New life for Jennersville Hospital11/23/2021 03:01PM ● By Steven Hoffman
A lifeline has been extended to Jennersville Hospital—and to all the residents in southern Chester County who might one day find themselves needing emergency treatment at the facility. Canyon Atlantic Partners, LLC has reached an agreement to purchase Jennersville Hospital and Brandywine Hospital from Tower Health just weeks before the hospital in Penn Township was slated to be closed by its current owner.
At a press conference in the Penn Township Park on Monday afternoon, state and local officials expressed their thankfulness and relief that the two Chester County hospitals now have more secure futures following the acquisition. State Rep. John Lawrence joined State Sen. Carolyn Comitta, Chester County Commissioners Marian Moskowitz, Josh Maxwell, and Michelle Kichline, Penn Township supervisor Victor Mantegna, and other local officials to announce the continued operation of Jennersville Hospital.
“Today’s announcement is welcome news for our community,” said Lawrence. “For the past seven weeks, we have worked night and day to find a solution to keep this facility open for the people of our community, and keep this Emergency Room open for the acute medical needs of our area. I am so grateful for each person that contacted my office to voice their support, and especially to the hardworking first responders with Medic 94, Union Fire Company, and West Grove Fire Company, who serve our community with such dedication. Keeping the Jennersville ER open is critical both for them and our community.”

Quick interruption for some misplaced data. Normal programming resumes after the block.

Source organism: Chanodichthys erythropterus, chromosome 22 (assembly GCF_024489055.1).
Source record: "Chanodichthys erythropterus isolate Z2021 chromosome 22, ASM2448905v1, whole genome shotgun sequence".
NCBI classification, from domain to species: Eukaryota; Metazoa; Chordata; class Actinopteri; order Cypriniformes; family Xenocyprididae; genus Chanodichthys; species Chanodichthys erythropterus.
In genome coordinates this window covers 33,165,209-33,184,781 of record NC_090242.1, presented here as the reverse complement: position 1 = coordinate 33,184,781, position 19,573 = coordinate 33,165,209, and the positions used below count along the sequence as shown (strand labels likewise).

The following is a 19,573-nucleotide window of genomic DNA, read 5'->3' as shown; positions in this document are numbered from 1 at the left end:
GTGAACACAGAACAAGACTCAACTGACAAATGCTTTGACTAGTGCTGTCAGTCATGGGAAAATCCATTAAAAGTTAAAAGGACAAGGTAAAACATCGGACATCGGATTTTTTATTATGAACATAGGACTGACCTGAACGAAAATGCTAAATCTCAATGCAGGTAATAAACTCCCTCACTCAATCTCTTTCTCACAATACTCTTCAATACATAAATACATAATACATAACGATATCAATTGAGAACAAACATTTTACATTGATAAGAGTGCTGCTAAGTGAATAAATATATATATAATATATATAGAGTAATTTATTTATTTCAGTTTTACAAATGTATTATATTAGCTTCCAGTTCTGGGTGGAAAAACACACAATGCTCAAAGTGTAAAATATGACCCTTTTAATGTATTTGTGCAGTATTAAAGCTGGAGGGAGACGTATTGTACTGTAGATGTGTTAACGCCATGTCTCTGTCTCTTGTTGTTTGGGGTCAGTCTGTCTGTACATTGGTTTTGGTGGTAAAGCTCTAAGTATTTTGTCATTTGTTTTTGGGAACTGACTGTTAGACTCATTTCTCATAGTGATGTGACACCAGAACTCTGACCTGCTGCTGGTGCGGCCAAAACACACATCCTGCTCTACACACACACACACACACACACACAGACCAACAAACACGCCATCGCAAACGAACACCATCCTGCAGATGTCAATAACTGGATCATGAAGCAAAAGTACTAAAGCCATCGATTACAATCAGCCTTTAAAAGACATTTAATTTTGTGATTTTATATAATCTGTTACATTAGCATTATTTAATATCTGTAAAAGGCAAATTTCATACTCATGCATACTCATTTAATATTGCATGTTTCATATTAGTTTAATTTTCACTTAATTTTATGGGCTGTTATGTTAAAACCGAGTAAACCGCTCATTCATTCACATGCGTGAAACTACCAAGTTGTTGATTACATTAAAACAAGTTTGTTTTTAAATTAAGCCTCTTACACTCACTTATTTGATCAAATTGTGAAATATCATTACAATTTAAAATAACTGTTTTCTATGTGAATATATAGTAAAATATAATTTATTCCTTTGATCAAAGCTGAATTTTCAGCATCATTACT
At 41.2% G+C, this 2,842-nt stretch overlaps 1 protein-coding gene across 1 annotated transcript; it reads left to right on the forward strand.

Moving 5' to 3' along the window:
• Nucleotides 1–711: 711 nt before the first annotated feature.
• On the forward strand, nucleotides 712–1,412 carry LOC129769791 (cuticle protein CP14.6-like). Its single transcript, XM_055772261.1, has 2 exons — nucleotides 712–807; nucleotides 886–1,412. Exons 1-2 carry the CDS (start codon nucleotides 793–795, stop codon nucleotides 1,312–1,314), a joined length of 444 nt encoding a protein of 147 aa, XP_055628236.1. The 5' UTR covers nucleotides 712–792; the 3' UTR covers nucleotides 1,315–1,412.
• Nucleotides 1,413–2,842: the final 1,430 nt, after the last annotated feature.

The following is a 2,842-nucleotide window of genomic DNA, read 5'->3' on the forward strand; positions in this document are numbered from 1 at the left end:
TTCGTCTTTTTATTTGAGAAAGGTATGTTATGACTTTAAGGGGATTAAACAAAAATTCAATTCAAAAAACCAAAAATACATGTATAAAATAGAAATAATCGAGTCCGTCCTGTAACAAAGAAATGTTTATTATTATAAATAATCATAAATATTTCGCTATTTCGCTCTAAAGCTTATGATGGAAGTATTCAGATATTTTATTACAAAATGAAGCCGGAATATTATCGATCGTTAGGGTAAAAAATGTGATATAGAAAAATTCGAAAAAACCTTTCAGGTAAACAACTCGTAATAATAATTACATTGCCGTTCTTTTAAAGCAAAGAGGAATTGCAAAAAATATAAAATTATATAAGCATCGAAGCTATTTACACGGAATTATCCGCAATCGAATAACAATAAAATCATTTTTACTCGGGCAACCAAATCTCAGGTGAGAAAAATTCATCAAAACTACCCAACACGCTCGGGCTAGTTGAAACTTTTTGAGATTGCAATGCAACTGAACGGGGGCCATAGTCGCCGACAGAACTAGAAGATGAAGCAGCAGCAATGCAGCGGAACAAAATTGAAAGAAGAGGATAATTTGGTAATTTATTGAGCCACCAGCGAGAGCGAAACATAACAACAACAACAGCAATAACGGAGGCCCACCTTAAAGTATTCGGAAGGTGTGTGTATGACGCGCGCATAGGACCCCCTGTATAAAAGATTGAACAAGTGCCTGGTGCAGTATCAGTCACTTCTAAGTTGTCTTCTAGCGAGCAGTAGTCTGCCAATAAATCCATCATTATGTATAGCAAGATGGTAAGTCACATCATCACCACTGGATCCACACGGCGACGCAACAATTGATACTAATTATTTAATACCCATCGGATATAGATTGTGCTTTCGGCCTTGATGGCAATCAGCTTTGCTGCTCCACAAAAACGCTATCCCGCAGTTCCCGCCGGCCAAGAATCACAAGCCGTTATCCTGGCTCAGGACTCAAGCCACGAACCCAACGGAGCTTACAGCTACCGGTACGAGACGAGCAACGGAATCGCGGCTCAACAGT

Canyon Atlantic Partners, LLC will assume ownership and take over the operations of the facilities effective January 1, 2022, which was the date that Tower Health had targeted for the closure of Jennersville Hospital. Canyon Atlantic Partners is a Texas-based hospital ownership and management organization with extensive experience and expertise in healthcare operations, healthcare finance, and the strategic integration of hospitals and healthcare resources.
While planning for the transfer of operations continues, Tower Health has suspended planning for the closure of Jennersville Hospital. The nearly 300 employees affiliated with the hospital had recently been formally notified of the impending closing. Now, all clinical and non-clinical staff in good standing at both hospitals will be offered employment by Canyon Atlantic Partners effective on the date of transfer. Canyon Atlantic Partners will also assume ownership of all inpatient and outpatient services associated with the hospitals.